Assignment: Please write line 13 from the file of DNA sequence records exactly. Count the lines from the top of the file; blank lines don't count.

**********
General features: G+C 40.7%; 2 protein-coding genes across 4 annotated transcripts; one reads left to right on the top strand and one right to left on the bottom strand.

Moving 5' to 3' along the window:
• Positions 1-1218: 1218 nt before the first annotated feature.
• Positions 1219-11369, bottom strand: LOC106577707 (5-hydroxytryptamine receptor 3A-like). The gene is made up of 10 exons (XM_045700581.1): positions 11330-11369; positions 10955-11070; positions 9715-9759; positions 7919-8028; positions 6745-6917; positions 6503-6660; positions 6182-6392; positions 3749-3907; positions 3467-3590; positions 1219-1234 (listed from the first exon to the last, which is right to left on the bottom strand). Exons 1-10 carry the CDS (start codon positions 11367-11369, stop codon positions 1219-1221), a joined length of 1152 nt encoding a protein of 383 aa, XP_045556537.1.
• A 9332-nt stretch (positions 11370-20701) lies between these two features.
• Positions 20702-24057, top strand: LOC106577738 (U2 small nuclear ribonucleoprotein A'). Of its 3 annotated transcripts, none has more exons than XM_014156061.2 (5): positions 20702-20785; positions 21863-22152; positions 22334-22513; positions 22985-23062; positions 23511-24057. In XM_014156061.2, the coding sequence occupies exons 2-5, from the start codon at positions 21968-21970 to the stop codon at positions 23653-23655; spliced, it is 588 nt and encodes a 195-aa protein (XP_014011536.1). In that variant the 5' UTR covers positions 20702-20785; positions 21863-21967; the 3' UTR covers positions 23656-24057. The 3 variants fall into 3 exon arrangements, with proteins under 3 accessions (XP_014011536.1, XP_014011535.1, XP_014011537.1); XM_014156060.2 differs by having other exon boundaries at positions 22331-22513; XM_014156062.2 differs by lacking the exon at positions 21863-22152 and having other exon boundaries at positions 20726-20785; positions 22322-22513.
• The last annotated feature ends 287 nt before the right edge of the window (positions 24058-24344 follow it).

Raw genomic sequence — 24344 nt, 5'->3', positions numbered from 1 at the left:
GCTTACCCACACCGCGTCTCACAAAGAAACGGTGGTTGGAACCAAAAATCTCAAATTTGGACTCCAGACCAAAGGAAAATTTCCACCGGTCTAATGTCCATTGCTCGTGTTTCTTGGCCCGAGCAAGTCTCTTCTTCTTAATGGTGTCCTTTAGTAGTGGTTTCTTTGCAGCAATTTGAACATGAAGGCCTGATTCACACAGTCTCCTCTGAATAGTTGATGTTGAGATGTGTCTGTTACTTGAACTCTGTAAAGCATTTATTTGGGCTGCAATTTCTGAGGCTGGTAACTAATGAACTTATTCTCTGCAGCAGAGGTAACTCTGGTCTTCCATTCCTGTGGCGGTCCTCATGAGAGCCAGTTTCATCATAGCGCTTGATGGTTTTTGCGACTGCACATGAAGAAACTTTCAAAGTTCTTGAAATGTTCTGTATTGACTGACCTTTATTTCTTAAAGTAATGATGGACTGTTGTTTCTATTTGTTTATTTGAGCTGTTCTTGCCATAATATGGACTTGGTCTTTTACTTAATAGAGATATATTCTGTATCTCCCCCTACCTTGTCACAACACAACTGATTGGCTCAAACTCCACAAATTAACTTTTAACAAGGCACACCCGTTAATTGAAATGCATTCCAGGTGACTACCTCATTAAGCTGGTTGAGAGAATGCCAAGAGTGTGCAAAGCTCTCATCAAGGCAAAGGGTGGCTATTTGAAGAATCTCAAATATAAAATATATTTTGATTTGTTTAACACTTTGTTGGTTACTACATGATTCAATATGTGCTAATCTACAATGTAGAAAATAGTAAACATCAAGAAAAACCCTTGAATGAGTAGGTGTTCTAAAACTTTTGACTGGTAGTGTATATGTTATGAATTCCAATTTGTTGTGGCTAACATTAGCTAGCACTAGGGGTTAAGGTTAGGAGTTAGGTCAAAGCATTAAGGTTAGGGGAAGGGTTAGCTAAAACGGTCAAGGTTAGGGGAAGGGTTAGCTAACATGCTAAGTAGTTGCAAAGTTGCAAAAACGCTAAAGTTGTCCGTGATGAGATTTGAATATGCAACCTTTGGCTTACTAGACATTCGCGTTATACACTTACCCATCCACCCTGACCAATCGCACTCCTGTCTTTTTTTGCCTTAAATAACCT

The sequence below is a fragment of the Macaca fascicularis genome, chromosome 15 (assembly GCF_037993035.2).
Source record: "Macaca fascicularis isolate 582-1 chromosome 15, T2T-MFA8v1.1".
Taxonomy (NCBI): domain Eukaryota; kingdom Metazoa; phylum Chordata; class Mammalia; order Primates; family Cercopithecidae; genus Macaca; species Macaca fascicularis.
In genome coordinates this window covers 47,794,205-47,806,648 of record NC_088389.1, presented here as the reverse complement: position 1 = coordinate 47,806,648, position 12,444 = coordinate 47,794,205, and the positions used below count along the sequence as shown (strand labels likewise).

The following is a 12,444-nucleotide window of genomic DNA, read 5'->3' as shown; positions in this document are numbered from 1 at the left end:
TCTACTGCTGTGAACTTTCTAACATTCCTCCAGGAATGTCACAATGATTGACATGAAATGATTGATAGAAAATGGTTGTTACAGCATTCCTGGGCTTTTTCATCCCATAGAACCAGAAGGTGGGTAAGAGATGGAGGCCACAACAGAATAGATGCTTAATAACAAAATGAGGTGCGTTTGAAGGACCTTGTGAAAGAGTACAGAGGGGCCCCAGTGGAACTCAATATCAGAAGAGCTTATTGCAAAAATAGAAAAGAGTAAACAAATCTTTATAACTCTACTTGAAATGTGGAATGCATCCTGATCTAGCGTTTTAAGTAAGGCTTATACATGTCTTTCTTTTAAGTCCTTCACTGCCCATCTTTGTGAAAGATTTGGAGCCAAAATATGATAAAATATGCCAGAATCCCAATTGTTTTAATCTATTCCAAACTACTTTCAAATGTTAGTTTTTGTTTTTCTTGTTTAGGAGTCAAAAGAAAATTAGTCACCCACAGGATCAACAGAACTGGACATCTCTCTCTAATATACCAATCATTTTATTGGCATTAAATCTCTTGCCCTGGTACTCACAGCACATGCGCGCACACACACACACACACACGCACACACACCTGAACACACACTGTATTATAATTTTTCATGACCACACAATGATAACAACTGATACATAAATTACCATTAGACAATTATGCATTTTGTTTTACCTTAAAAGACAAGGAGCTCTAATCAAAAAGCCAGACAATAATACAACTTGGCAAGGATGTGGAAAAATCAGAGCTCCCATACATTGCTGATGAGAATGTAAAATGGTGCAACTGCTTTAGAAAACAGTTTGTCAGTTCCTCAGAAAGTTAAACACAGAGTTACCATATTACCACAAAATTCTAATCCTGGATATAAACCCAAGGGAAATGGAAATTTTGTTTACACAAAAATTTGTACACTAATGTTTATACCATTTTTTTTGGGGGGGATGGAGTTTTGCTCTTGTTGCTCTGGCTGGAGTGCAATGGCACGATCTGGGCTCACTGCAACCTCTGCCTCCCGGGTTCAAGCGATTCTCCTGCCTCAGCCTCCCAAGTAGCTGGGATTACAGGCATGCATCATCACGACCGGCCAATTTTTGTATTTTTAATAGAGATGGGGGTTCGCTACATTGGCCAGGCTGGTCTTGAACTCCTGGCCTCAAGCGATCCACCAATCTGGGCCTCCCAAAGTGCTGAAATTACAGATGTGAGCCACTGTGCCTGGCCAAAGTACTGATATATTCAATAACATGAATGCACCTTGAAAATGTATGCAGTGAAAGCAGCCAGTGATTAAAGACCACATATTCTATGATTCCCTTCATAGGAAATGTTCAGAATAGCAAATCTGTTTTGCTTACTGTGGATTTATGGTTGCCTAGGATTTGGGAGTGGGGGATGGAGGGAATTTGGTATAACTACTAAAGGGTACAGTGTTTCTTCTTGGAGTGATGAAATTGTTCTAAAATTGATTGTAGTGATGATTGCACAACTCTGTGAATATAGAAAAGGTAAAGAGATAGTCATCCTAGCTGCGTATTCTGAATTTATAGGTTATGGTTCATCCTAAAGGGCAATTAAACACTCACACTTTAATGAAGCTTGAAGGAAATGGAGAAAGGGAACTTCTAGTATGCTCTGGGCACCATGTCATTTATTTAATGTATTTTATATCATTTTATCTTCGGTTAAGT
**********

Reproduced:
In genome coordinates this window covers 47,794,205-47,806,648 of record NC_088389.1, presented here as the reverse complement: position 1 = coordinate 47,806,648, position 12,444 = coordinate 47,794,205, and the positions used below count along the sequence as shown (strand labels likewise).